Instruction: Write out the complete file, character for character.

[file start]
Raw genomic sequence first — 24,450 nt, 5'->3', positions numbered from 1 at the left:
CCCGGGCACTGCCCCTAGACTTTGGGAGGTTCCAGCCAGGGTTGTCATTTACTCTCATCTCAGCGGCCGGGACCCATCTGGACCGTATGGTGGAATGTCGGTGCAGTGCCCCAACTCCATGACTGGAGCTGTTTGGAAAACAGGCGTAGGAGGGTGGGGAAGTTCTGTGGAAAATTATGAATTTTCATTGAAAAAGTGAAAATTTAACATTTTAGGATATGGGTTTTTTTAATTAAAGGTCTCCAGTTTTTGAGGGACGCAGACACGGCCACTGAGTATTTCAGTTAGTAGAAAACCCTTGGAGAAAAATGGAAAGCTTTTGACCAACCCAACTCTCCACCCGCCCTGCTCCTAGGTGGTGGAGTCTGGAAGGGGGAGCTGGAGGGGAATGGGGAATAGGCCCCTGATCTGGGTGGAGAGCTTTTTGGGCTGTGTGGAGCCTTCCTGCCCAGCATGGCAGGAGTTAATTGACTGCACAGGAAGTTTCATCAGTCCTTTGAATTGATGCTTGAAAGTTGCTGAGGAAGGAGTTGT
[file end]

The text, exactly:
Raw genomic sequence first — 24,450 nt, 5'->3', positions numbered from 1 at the left:
CCCGGGCACTGCCCCTAGACTTTGGGAGGTTCCAGCCAGGGTTGTCATTTACTCTCATCTCAGCGGCCGGGACCCATCTGGACCGTATGGTGGAATGTCGGTGCAGTGCCCCAACTCCATGACTGGAGCTGTTTGGAAAACAGGCGTAGGAGGGTGGGGAAGTTCTGTGGAAAATTATGAATTTTCATTGAAAAAGTGAAAATTTAACATTTTAGGATATGGGTTTTTTTAATTAAAGGTCTCCAGTTTTTGAGGGACGCAGACACGGCCACTGAGTATTTCAGTTAGTAGAAAACCCTTGGAGAAAAATGGAAAGCTTTTGACCAACCCAACTCTCCACCCGCCCTGCTCCTAGGTGGTGGAGTCTGGAAGGGGGAGCTGGAGGGGAATGGGGAATAGGCCCCTGATCTGGGTGGAGAGCTTTTTGGGCTGTGTGGAGCCTTCCTGCCCAGCATGGCAGGAGTTAATTGACTGCACAGGAAGTTTCATCAGTCCTTTGAATTGATGCTTGAAAGTTGCTGAGGAAGGAGTTGT